As part of a series aimed at understanding Russia’s global influence, The Washington Post examined Russia’s low-cost, high-reward strategy in Serbia -- a pivotal Balkan nation that has declared a desire to join the European Union but also counts Moscow as an ally. Although the West is showering far more cash on Serbia, Russian influence is far more penetrating. The Kremlin dominates the front pages of newspapers, Serbian Orthodox priests often echo Russian talking points and Serbian President Aleksandar Vucic makes regular trips to Moscow to meet with Russian President Vladimir Putin. One key issue that has kept the countries close is the Kremlin’s refusal to recognize Kosovo as an independent nation following the former Serbian province’s decision to break away in 2008. Russia has used its U.N. Security Council veto to block efforts to give U.N. membership to Kosovo and to shield Serbia from condemnation. The Post spoke to Vucic this summer about how he balances relations between Russia and the West. Here are some excerpts from the conversation, lightly edited for clarity.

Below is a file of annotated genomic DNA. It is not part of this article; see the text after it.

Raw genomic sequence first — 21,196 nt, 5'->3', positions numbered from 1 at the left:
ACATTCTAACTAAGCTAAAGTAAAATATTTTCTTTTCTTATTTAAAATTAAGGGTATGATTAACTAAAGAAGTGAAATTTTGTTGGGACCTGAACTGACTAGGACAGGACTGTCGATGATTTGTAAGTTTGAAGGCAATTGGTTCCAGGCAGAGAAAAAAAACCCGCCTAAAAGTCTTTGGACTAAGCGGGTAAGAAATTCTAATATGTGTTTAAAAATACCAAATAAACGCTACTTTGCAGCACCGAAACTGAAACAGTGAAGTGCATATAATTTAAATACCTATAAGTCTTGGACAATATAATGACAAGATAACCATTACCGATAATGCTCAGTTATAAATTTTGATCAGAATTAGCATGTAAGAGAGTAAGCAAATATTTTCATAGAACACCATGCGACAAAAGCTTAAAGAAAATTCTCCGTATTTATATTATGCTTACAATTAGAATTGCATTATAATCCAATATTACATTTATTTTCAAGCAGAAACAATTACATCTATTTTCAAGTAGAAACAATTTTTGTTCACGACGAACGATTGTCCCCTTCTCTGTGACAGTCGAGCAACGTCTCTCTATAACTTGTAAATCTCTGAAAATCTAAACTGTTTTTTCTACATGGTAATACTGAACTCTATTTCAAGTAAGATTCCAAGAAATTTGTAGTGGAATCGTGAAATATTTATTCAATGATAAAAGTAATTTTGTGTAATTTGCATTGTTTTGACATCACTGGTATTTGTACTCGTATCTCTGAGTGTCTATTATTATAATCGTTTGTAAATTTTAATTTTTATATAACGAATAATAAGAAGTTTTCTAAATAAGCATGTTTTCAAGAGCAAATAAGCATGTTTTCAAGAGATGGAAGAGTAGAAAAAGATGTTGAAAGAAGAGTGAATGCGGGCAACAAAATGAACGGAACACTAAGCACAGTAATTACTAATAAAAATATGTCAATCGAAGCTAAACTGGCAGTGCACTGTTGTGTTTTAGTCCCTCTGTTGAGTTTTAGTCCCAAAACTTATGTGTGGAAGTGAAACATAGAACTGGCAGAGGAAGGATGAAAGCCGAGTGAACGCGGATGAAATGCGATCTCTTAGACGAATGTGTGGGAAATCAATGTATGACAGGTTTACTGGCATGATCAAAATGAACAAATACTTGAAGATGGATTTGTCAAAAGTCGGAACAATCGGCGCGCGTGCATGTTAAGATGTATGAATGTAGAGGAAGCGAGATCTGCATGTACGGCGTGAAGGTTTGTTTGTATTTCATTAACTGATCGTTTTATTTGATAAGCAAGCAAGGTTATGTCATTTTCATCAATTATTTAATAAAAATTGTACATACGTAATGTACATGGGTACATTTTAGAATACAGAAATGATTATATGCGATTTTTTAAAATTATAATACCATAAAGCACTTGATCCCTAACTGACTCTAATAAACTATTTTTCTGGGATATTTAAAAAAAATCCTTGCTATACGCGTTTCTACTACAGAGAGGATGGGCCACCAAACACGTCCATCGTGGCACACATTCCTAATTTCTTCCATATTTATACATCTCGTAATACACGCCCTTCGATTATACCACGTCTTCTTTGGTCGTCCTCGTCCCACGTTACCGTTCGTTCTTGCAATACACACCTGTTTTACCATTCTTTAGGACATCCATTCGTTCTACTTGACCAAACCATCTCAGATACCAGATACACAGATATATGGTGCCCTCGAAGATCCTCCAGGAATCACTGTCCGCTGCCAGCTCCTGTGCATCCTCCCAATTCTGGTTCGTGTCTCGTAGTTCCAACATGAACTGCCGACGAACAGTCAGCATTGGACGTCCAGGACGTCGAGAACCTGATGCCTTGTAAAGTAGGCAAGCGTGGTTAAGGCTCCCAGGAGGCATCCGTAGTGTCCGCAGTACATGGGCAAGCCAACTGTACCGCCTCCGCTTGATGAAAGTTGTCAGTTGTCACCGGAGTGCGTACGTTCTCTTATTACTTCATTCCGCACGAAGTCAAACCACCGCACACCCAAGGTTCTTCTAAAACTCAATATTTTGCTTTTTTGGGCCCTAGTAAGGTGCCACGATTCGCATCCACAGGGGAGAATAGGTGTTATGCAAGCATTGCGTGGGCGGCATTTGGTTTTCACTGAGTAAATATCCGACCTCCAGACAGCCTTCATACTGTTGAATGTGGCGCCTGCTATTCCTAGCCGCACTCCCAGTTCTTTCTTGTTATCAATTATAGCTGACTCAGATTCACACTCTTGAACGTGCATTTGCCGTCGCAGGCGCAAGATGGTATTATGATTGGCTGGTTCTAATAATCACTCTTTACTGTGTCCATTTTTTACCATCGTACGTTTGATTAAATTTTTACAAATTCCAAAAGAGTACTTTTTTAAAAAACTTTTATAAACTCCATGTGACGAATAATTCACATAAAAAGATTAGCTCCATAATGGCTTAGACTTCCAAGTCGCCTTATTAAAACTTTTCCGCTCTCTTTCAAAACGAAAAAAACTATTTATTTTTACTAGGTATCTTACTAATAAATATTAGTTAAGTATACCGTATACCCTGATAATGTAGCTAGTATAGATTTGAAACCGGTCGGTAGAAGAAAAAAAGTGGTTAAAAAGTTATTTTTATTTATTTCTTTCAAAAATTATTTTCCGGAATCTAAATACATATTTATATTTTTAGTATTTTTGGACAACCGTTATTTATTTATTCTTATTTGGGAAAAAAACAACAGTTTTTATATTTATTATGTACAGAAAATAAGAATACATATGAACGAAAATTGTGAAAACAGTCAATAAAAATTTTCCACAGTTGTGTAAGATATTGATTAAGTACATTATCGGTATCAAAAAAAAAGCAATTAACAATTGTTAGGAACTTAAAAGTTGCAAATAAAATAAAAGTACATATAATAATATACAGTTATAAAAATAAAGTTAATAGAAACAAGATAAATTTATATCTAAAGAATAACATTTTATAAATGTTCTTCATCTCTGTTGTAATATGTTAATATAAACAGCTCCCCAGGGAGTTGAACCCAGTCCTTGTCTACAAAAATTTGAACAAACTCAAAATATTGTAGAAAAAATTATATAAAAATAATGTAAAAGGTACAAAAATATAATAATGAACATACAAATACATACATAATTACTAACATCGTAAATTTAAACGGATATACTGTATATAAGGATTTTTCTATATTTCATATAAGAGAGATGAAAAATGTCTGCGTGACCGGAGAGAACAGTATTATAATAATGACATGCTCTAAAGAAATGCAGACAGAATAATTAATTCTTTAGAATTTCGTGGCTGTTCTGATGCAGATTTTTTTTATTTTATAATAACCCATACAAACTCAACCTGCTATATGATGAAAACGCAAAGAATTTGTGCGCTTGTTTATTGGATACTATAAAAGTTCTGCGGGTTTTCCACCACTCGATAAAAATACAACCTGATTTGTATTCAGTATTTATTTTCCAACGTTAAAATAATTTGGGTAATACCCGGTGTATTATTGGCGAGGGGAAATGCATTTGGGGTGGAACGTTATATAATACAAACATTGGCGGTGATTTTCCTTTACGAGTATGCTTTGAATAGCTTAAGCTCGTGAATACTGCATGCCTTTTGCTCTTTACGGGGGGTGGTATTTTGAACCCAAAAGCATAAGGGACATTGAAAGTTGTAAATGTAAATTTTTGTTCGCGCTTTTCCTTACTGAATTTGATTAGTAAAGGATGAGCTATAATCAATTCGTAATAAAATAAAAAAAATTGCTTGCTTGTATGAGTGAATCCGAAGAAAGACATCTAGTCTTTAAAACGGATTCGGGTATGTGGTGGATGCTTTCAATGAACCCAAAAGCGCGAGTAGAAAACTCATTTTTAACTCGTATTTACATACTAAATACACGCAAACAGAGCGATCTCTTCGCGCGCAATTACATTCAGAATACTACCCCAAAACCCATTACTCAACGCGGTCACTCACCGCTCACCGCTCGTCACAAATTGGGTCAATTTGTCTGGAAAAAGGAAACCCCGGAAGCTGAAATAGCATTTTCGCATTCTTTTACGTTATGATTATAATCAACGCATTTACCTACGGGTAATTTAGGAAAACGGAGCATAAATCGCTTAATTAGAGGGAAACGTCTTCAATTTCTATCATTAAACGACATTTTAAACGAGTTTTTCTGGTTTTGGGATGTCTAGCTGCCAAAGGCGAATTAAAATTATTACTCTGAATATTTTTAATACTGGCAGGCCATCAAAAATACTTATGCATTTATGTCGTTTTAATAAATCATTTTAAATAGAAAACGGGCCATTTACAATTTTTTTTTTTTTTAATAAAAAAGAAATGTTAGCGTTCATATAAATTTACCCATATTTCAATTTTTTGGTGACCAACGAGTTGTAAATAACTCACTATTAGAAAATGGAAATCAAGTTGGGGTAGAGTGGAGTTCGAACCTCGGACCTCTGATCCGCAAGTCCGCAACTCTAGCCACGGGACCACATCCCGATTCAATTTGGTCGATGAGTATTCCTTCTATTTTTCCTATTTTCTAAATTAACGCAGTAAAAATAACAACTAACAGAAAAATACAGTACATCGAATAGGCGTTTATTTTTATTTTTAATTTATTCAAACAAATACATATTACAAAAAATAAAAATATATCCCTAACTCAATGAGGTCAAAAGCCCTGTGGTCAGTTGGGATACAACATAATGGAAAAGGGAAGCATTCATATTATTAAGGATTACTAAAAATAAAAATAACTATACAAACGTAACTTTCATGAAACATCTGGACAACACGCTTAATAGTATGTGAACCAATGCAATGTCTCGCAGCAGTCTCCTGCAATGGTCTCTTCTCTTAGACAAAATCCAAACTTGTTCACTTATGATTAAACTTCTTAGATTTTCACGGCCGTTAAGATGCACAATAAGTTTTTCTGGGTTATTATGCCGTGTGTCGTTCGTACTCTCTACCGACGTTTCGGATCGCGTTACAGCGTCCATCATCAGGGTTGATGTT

The Washington Post: You’ve been emphasizing a European, Western path for Serbia but also preserving good relations with Russia. If you were a member of the E.U., you would have to impose sanctions on Russia. Is that something you would be ready to do?

Serbian President Aleksandar Vucic: Serbia has not only a regular and normal position but has the only position that it can defend by itself. Which means that we are on our E.U. path, we want to belong to a European type of society. That’s No. 1, something of the biggest significance for us.